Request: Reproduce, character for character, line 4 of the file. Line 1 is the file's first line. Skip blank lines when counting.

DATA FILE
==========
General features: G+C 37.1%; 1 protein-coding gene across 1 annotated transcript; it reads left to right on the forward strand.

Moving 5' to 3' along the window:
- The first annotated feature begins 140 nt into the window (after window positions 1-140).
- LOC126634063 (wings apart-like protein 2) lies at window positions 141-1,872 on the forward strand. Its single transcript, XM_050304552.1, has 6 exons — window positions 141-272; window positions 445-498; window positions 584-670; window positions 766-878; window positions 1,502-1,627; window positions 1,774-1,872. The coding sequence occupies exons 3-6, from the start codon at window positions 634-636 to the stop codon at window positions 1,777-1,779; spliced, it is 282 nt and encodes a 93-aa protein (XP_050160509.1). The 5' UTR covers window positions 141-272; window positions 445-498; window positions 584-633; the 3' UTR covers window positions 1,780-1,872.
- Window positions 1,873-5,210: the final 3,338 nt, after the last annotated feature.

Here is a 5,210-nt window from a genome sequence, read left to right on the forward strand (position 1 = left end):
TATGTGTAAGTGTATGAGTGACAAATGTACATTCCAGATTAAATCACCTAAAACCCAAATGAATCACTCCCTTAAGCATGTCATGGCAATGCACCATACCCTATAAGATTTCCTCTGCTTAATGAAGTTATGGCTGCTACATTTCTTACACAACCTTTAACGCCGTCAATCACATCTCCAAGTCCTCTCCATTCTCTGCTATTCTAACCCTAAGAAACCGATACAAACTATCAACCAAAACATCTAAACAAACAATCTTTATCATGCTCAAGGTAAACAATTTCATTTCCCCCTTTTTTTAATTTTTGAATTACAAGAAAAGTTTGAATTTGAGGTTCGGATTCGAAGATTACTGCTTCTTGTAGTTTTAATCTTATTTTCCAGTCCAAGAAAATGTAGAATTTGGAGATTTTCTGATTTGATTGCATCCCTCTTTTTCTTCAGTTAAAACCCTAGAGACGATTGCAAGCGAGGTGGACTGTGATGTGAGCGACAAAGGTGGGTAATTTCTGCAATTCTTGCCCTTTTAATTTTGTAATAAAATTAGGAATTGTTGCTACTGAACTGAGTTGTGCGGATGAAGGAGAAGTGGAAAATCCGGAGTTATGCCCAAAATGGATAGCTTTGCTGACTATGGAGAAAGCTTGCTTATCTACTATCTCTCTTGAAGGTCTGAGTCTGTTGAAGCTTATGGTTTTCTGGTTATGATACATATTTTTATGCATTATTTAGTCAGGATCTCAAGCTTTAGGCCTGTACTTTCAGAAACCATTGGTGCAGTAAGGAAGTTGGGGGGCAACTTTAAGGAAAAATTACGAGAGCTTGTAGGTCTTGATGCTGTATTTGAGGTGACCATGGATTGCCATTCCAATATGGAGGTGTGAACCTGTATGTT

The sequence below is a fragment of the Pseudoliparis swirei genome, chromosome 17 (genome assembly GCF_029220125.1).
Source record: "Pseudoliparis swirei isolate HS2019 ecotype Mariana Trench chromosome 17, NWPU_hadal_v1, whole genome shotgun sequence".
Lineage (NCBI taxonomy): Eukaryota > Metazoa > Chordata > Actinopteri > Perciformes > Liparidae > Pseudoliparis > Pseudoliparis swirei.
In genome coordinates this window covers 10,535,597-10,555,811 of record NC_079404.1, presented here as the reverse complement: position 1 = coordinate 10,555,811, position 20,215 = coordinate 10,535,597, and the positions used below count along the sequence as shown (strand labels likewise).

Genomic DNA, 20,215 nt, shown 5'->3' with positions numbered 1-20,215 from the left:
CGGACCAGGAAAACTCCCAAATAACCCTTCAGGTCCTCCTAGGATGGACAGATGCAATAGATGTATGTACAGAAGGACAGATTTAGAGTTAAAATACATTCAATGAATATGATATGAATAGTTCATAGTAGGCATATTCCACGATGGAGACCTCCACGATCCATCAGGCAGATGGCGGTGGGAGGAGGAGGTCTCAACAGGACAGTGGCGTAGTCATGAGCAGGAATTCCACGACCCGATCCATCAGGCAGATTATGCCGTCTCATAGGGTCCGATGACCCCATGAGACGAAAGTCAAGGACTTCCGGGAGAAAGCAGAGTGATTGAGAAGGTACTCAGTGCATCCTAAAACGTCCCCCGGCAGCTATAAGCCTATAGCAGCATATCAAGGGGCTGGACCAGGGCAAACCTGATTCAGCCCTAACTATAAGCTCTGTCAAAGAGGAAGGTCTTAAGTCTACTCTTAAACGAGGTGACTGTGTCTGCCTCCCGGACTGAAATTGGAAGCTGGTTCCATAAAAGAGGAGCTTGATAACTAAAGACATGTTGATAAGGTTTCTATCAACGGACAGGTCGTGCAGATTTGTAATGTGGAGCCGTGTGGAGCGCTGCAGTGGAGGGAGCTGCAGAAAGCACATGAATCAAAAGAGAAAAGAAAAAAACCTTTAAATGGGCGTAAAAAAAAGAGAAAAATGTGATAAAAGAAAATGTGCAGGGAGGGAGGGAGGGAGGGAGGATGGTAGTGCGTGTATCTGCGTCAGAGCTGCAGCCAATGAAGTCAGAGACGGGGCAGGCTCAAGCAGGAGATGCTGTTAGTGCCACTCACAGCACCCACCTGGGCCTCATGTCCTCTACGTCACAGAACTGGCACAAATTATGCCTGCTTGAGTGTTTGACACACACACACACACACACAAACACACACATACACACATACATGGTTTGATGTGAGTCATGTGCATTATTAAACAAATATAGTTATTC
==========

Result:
- LOC126634063 (wings apart-like protein 2) lies at window positions 141-1,872 on the forward strand. Its single transcript, XM_050304552.1, has 6 exons — window positions 141-272; window positions 445-498; window positions 584-670; window positions 766-878; window positions 1,502-1,627; window positions 1,774-1,872. The coding sequence occupies exons 3-6, from the start codon at window positions 634-636 to the stop codon at window positions 1,777-1,779; spliced, it is 282 nt and encodes a 93-aa protein (XP_050160509.1). The 5' UTR covers window positions 141-272; window positions 445-498; window positions 584-633; the 3' UTR covers window positions 1,780-1,872.